1. Google’s $2.74 bln antitrust fine to cut 2nd quarter profit by full amount, Alphabet says

Google’s $2.74 bln antitrust fine to cut 2nd quarter profit by full amount, Alphabet says

The European Union’s USD 2.74 billion antitrust fine imposed last week on internet search giant Google for abusing its market dominance will hit its parent Alphabet Inc’s second quarter net profit by the full amount.

By: | Updated: July 1, 2017 12:52 PM
Google’s parent Alphabet Inc will accrue the entire penalty on its financial results for the quarter ended June 30, in compliance with the accounting rules. (Image: Reuters)

The European Union’s USD 2.74 billion antitrust fine imposed last week on internet search giant Google, for abusing its market dominance to give illegal advantage to another product of the company, will hit its parent Alphabet Inc’s second quarter net profit by the full amount since the penalty is not tax deductible.

While Alphabet reviews the European Commission’s decision to consider if it must file an appeal against the fine, the company will accrue the penalty on its financial results for the quarter ended June 30, in compliance with the accounting rules, it said in a statement posted by Chief Accountant Amie Thuener.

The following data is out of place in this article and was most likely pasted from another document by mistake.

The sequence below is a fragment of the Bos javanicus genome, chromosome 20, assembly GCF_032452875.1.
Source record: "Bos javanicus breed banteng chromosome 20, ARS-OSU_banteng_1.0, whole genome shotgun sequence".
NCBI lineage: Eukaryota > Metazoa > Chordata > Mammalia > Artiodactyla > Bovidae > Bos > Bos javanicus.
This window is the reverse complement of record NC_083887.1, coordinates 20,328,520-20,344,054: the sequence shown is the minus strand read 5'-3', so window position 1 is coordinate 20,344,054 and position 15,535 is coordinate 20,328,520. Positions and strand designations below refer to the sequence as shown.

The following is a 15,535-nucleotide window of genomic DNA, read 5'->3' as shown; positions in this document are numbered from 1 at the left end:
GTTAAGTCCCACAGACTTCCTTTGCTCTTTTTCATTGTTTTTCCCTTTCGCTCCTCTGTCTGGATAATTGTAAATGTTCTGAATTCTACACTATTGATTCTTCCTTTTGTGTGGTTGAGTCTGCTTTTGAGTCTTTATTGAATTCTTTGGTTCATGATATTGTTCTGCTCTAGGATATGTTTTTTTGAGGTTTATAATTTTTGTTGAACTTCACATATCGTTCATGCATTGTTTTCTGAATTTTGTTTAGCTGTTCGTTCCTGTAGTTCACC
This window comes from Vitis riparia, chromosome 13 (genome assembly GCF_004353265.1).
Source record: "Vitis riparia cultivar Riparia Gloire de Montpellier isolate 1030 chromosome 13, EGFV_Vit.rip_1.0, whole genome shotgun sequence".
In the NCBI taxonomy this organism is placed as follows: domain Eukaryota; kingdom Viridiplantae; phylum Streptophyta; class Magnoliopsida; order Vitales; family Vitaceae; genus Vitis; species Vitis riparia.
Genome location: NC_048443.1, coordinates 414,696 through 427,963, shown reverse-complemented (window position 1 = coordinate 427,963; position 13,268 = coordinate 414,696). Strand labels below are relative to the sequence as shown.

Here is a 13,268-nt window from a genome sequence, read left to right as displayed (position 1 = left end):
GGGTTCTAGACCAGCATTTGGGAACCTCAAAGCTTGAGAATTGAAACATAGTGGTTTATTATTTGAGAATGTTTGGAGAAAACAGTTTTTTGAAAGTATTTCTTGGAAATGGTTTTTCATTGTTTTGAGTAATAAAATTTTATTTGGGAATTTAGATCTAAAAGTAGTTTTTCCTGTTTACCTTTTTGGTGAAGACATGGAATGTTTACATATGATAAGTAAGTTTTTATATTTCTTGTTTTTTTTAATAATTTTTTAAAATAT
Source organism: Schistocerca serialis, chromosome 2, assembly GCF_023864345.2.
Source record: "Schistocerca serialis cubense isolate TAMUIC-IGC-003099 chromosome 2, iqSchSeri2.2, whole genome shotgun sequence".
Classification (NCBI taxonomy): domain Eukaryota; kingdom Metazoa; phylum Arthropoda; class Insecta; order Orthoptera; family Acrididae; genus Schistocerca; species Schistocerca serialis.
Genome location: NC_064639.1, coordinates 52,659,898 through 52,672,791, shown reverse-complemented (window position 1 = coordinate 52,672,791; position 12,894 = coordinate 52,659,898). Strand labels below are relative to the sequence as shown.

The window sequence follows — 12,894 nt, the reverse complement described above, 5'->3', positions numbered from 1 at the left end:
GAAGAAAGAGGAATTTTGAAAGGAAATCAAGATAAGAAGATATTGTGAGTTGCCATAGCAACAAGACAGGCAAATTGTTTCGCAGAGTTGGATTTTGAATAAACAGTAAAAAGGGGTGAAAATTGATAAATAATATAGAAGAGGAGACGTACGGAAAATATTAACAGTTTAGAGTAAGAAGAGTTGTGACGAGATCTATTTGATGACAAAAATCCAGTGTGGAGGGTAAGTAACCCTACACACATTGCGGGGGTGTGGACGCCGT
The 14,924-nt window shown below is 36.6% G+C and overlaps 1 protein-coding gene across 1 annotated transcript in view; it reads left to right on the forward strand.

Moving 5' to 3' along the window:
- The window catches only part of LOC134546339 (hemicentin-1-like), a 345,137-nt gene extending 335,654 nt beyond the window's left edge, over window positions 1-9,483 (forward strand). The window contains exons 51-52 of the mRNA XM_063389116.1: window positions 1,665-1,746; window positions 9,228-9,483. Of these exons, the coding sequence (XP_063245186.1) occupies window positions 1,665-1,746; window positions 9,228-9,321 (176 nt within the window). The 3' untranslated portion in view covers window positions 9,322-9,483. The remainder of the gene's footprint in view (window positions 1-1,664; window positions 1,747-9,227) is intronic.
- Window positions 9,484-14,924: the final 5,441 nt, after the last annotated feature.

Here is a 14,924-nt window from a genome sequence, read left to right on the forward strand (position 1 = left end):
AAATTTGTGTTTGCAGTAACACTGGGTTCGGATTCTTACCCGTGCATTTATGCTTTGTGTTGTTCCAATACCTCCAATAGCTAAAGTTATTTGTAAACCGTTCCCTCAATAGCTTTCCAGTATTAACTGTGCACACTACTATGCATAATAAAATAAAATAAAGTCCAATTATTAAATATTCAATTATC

“We will report a separate operating expense line for the $2.74 billion charge on the income statement,” Alphabet said in the statement. Since the fine is not tax deductible, the charge will reduce its GAAP net income and GAAP EPS by the full amount for the quarter, it added. Alphabet, formerly Google Inc, is due to address a quarterly conference call to discuss second quarter 2017 financial results on Monday, July 24.

Also read: EU’s $2.74 billion antitrust fine on Google explained in 10 easy to understand points

Earlier last week, the European Commission hit Google with a EUR 2.42 billion (USD 2.74 billion) fine for anti competitive behaviour to unfairly manipulate search results and give prominent placement to its own comparison shopping service. The decision followed a seven-year investigation into Google’s search algorithms.

The European Commission said that in response to the users’ search queries, results from Google’s own comparison shopping service showed at or near the top, while results from rival comparison shopping services were demoted due to the number of criteria used in Google’s search algorithms. Google has 90 days to change how its search algorithm ranks websites in order to comply with the EU directive of equal treatment to rival comparison shopping services and its own service, failing which, the company will face daily penalties of up to 5% of its average daily turnover.

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